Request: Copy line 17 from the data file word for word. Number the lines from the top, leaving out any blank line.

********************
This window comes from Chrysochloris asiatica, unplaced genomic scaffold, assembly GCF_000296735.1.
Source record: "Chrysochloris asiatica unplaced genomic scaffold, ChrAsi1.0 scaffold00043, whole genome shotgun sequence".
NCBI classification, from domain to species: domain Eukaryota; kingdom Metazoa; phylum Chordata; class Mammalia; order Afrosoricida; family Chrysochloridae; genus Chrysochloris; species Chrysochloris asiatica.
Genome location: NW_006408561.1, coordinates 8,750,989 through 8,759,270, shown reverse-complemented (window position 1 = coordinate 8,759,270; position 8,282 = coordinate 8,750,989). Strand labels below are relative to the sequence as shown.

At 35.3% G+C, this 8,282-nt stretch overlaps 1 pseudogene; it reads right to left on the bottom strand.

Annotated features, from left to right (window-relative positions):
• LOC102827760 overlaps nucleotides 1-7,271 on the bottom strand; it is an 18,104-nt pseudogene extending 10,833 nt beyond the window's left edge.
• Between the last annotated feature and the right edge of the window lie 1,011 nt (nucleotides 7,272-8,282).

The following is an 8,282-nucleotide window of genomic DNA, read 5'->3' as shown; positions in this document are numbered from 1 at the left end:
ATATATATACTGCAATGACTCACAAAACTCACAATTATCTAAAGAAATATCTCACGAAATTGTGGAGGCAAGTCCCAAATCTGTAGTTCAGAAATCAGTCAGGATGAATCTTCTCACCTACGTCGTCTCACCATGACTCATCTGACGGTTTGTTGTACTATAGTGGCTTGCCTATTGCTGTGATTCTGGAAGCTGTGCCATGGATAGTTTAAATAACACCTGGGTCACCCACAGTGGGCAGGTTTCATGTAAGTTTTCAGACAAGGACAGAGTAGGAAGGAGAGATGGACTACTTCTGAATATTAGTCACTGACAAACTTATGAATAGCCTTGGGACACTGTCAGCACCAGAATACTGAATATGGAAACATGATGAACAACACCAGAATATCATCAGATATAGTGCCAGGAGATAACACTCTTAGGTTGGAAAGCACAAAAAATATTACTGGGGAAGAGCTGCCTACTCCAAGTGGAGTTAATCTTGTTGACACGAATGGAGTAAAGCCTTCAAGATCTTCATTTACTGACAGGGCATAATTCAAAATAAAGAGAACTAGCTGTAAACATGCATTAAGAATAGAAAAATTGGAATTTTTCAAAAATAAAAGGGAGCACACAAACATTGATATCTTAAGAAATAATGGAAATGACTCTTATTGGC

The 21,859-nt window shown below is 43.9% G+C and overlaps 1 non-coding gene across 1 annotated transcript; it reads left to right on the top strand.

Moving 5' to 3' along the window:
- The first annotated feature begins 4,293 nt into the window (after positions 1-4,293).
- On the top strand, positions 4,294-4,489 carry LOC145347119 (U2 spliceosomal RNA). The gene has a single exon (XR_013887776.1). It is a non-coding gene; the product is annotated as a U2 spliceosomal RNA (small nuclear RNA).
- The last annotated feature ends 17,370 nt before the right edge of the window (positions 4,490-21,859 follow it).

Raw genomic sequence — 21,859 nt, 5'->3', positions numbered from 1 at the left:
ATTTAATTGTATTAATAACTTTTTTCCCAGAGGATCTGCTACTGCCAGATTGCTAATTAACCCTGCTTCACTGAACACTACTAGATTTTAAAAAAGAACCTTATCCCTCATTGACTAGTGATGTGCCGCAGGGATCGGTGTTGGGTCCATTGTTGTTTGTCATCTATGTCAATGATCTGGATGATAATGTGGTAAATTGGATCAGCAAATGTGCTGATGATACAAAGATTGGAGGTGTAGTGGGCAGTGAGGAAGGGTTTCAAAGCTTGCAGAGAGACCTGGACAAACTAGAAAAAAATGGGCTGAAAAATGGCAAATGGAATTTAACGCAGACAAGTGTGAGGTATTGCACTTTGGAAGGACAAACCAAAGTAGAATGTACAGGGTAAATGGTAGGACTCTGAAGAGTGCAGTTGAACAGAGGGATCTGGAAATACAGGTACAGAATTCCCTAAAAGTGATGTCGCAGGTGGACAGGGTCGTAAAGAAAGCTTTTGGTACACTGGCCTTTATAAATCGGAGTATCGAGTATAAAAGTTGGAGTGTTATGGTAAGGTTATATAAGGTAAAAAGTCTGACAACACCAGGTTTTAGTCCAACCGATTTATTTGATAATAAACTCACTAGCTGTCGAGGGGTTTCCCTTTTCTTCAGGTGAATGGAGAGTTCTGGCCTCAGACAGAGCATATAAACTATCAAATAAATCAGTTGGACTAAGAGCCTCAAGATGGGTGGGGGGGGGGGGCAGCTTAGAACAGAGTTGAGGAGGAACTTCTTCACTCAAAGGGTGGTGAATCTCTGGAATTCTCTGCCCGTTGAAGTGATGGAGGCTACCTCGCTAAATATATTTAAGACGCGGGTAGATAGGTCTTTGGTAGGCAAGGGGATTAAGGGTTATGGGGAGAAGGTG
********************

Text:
ATTTAATTGTATTAATAACTTTTTTCCCAGAGGATCTGCTACTGCCAGATTGCTAATTAACCCTGCTTCACTGAACACTACTAGATTTTAAAAAAGAACCTTATCCCTCATTGACTAGTGATGTGCCGCAGGGATCGGTGTTGGGTCCATTGTTGTTTGTCATCTATGTCAATGATCTGGATGATAATGTGGTAAATTGGATCAGCAAATGTGCTGATGATACAAAGATTGGAGGTGTAGTGGGCAGTGAGGAAGGGTTTCAAAGCTTGCAGAGAGACCTGGACAAACTAGAAAAAAATGGGCTGAAAAATGGCAAATGGAATTTAACGCAGACAAGTGTGAGGTATTGCACTTTGGAAGGACAAACCAAAGTAGAATGTACAGGGTAAATGGTAGGACTCTGAAGAGTGCAGTTGAACAGAGGGATCTGGAAATACAGGTACAGAATTCCCTAAAAGTGATGTCGCAGGTGGACAGGGTCGTAAAGAAAGCTTTTGGTACACTGGCCTTTATAAATCGGAGTATCGAGTATAAAAGTTGGAGTGTTATGGTAAGGTTATATAAGGTAAAAAGTCTGACAACACCAGGTTTTAGTCCAACCGATTTATTTGATAATAAACTCACTAGCTGTCGAGGGGTTTCCCTTTTCTTCAGGTGAATGGAGAGTTCTGGCCTCAGACAGAGCATATAAACTATCAAATAAATCAGTTGGACTAAGAGCCTCAAGATGGGTGGGGGGGGGGGGCAGCTTAGAACAGAGTTGAGGAGGAACTTCTTCACTCAAAGGGTGGTGAATCTCTGGAATTCTCTGCCCGTTGAAGTGATGGAGGCTACCTCGCTAAATATATTTAAGACGCGGGTAGATAGGTCTTTGGTAGGCAAGGGGATTAAGGGTTATGGGGAGAAGGTG